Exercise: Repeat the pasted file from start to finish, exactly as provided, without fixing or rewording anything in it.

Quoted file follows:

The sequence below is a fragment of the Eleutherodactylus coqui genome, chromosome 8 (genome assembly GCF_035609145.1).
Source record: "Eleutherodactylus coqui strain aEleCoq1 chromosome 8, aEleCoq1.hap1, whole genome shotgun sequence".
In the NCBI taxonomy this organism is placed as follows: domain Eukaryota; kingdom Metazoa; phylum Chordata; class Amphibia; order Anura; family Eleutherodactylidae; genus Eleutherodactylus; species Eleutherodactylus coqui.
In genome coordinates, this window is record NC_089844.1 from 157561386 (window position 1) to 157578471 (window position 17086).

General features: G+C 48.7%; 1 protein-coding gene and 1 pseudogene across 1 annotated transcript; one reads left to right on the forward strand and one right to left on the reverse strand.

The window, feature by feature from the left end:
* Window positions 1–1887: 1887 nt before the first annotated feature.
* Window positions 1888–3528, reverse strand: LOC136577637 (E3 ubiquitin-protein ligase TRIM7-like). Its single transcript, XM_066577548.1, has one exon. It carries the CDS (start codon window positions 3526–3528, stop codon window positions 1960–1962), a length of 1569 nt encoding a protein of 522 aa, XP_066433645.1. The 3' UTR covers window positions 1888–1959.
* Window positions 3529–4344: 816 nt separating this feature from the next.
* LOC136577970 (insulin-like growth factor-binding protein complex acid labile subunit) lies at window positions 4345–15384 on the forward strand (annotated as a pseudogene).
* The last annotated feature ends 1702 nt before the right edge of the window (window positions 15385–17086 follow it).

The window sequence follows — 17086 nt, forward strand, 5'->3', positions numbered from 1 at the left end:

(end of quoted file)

The sequence below is a fragment of the Eleutherodactylus coqui genome, chromosome 8 (genome assembly GCF_035609145.1).
Source record: "Eleutherodactylus coqui strain aEleCoq1 chromosome 8, aEleCoq1.hap1, whole genome shotgun sequence".
In the NCBI taxonomy this organism is placed as follows: domain Eukaryota; kingdom Metazoa; phylum Chordata; class Amphibia; order Anura; family Eleutherodactylidae; genus Eleutherodactylus; species Eleutherodactylus coqui.
In genome coordinates, this window is record NC_089844.1 from 157561386 (window position 1) to 157578471 (window position 17086).

General features: G+C 48.7%; 1 protein-coding gene and 1 pseudogene across 1 annotated transcript; one reads left to right on the forward strand and one right to left on the reverse strand.

The window, feature by feature from the left end:
* Window positions 1–1887: 1887 nt before the first annotated feature.
* Window positions 1888–3528, reverse strand: LOC136577637 (E3 ubiquitin-protein ligase TRIM7-like). Its single transcript, XM_066577548.1, has one exon. It carries the CDS (start codon window positions 3526–3528, stop codon window positions 1960–1962), a length of 1569 nt encoding a protein of 522 aa, XP_066433645.1. The 3' UTR covers window positions 1888–1959.
* Window positions 3529–4344: 816 nt separating this feature from the next.
* LOC136577970 (insulin-like growth factor-binding protein complex acid labile subunit) lies at window positions 4345–15384 on the forward strand (annotated as a pseudogene).
* The last annotated feature ends 1702 nt before the right edge of the window (window positions 15385–17086 follow it).

The window sequence follows — 17086 nt, forward strand, 5'->3', positions numbered from 1 at the left end: